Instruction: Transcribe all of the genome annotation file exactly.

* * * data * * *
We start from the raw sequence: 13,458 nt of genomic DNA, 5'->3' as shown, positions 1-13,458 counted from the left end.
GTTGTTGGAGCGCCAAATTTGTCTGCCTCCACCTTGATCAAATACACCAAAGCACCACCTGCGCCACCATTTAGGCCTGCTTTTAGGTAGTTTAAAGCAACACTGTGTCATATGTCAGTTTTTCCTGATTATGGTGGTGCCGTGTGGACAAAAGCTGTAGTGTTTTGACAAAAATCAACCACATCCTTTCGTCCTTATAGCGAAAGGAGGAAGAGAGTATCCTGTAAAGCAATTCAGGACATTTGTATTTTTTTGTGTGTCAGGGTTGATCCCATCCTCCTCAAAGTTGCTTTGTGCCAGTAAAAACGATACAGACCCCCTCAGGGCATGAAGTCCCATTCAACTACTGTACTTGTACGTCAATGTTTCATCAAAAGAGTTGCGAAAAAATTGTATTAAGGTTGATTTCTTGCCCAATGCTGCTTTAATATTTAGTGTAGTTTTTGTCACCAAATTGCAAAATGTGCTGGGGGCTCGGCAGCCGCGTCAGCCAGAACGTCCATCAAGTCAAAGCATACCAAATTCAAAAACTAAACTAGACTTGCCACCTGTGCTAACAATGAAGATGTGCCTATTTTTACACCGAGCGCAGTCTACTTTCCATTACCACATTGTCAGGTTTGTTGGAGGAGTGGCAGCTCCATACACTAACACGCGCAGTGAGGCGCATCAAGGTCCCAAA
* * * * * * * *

We start from the raw sequence: 13,458 nt of genomic DNA, 5'->3' as shown, positions 1-13,458 counted from the left end.
GTTGTTGGAGCGCCAAATTTGTCTGCCTCCACCTTGATCAAATACACCAAAGCACCACCTGCGCCACCATTTAGGCCTGCTTTTAGGTAGTTTAAAGCAACACTGTGTCATATGTCAGTTTTTCCTGATTATGGTGGTGCCGTGTGGACAAAAGCTGTAGTGTTTTGACAAAAATCAACCACATCCTTTCGTCCTTATAGCGAAAGGAGGAAGAGAGTATCCTGTAAAGCAATTCAGGACATTTGTATTTTTTTGTGTGTCAGGGTTGATCCCATCCTCCTCAAAGTTGCTTTGTGCCAGTAAAAACGATACAGACCCCCTCAGGGCATGAAGTCCCATTCAACTACTGTACTTGTACGTCAATGTTTCATCAAAAGAGTTGCGAAAAAATTGTATTAAGGTTGATTTCTTGCCCAATGCTGCTTTAATATTTAGTGTAGTTTTTGTCACCAAATTGCAAAATGTGCTGGGGGCTCGGCAGCCGCGTCAGCCAGAACGTCCATCAAGTCAAAGCATACCAAATTCAAAAACTAAACTAGACTTGCCACCTGTGCTAACAATGAAGATGTGCCTATTTTTACACCGAGCGCAGTCTACTTTCCATTACCACATTGTCAGGTTTGTTGGAGGAGTGGCAGCTCCATACACTAACACGCGCAGTGAGGCGCATCAAGGTCCCAAA